- Equipment safety.
- Personal protective equipment.
- Slip, fall and trip prevention.
- Protection from crystalline-silica dust.
- Roadway safety.
- Chemical safety.
- Preventing heat-related illnesses.
- Lifting injuries.
- Driving safety.
- Mower safety.
- Carbon monoxide poisoning prevention.
- Protecting eyes, ears, nose and throats.
- Tree care and pruning safety.
You can quickly see just how many different safety topics apply to the work your employees are doing daily, and how many opportunities there are for accidents and injuries.
Equipment safety is especially critical to your overall safety program and equipment maintenance deserves special attention. Sometimes there is a big focus at the beginning of the year to get equipment ready for the season, but then the momentum dies off. Don’t let that happen to you—maintain a regular inspection and maintenance schedule. Also, make sure you do extensive training on safe equipment operation.
Make Sure You Are Continually Improving
If you have a great safety education program, but don’t take the time to evaluate and assess accidents and near-miss incidents, then you are missing an opportunity to fix problems. Make sure you have a process for your crews to report safety accidents and even near misses or bad practices that could—but didn’t—result in an accident.
Accidents can and will happen. But you can make a huge difference in your company by doing everything you can to limit the amount of preventable injuries from occurring.
Also, stay on top of the latest safety trends, rules and regulations with information from OSHA, from your state association and from the National Association of Landscape Professionals. Join a safety program like the National Association of Landscape Professionals’ Safe Company Program to help plan your year-round safety tailgate training.
Internal safety campaigns, employee involvement, unique slogans, and praise and recognition for following safety requirements are all examples of how you can build your company’s safety culture.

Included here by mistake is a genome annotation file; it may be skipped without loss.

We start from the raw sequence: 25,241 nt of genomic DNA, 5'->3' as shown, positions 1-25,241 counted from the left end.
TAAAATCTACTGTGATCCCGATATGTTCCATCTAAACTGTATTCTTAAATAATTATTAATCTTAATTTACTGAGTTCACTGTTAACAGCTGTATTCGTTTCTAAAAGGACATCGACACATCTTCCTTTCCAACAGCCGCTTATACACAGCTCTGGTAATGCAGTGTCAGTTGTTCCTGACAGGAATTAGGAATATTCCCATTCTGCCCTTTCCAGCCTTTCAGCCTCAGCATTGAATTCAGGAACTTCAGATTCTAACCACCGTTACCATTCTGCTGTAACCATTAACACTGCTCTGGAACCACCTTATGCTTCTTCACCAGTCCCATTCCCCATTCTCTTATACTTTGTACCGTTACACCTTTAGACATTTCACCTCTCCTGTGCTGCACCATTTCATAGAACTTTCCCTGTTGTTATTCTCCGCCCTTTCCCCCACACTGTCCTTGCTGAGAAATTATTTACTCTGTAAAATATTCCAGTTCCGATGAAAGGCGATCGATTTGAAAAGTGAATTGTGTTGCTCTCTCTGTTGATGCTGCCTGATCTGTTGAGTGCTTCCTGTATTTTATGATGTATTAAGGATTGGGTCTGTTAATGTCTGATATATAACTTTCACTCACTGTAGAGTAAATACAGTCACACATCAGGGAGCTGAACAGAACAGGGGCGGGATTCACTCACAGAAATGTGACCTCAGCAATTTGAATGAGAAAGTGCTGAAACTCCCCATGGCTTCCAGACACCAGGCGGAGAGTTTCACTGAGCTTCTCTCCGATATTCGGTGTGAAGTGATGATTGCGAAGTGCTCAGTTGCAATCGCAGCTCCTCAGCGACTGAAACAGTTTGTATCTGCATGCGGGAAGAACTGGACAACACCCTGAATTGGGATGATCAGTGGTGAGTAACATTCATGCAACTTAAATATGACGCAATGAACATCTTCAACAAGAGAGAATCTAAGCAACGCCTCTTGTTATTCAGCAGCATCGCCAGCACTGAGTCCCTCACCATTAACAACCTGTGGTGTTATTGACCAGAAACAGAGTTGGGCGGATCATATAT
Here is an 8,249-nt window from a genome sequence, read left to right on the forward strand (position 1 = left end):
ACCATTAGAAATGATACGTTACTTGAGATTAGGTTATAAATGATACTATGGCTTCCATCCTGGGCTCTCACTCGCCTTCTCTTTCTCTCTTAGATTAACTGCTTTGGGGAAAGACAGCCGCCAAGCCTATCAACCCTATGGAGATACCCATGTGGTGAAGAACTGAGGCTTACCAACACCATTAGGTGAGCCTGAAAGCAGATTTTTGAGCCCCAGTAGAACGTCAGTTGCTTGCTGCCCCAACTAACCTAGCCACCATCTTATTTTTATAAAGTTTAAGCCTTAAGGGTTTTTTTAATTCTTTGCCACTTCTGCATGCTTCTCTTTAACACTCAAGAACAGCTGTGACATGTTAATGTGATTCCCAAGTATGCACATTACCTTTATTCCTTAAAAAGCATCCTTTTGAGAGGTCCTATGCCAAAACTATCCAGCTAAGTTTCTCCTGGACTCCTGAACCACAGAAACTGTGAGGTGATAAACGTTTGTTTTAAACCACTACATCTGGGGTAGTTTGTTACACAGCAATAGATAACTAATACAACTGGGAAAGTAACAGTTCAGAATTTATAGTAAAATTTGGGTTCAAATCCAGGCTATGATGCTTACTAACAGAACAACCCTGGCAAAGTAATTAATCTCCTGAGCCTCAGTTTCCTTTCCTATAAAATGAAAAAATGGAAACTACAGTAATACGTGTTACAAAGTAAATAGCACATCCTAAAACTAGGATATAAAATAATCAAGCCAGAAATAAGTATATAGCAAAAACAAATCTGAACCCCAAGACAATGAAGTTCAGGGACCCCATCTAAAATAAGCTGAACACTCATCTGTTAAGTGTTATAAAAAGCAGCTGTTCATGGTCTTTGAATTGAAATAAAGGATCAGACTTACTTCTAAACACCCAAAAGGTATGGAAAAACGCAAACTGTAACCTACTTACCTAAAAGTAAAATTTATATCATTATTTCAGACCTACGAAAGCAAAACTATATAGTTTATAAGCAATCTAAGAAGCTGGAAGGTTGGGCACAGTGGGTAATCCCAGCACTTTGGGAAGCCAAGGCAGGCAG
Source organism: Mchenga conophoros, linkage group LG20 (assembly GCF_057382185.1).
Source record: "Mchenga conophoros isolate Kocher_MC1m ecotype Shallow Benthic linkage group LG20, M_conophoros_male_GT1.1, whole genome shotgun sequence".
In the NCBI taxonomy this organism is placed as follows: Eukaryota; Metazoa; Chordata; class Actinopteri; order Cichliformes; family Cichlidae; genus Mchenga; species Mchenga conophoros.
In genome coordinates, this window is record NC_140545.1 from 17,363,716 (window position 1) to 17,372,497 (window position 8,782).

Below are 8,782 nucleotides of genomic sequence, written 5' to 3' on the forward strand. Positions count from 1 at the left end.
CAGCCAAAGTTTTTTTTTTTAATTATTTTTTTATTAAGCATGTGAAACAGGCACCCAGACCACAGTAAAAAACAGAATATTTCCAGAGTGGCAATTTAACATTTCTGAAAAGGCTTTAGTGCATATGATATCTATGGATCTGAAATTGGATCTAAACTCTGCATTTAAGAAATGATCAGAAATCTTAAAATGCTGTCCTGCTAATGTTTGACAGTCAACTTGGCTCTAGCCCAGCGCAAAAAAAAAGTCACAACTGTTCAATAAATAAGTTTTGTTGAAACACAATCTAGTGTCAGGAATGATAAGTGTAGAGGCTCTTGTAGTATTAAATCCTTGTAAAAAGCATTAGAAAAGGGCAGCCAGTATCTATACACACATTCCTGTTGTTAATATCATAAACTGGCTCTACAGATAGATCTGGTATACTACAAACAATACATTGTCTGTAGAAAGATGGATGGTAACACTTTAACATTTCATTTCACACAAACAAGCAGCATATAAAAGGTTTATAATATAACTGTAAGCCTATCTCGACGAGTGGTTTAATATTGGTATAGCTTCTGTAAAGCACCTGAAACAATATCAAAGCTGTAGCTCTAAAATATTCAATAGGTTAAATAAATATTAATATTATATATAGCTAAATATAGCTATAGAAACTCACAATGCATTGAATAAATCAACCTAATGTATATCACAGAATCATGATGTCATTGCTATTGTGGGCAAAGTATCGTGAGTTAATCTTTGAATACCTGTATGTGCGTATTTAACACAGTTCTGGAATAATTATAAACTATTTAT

A Few Items to Start Your Injury Prevention Checklist
- Use personal protective equipment. Ensure that your employees are wearing the right personal protective equipment for each specific task.
- Use warning signs and cones. Keep the work area safe by using cones and warning signs to keep drivers and pedestrians away from the worksite.
- Maintain clean machine operating platforms. Remove any tripping hazards from equipment and trailer decks.
- Use equipment and chemicals according to manufacturer specifications.
- Prevent falls. Never use an aluminum ladder near electrical lines, don’t place a ladder on another object and don’t overreach.
- Keep shop area floors free of slippery liquids. Clean up spilled oil and lubricants immediately.
- Drive safely. Maintain safe speeds and don’t drive distracted.
- Use mower shields and discharge chutes.
- Ensure roll-over protection is in the up and locked position, and accompanied by a seatbelt for the operator.
- Prevent heat exhaustion. Proper hydration includes 2 gallons of water per each 8-hour shift. Time in the shade or air-conditioning is necessary on hot days. Know that everyone tolerates the heat differently based on their health.
Lisa Stryker is the director of communications at the National Association of Landscape Professionals (NALP).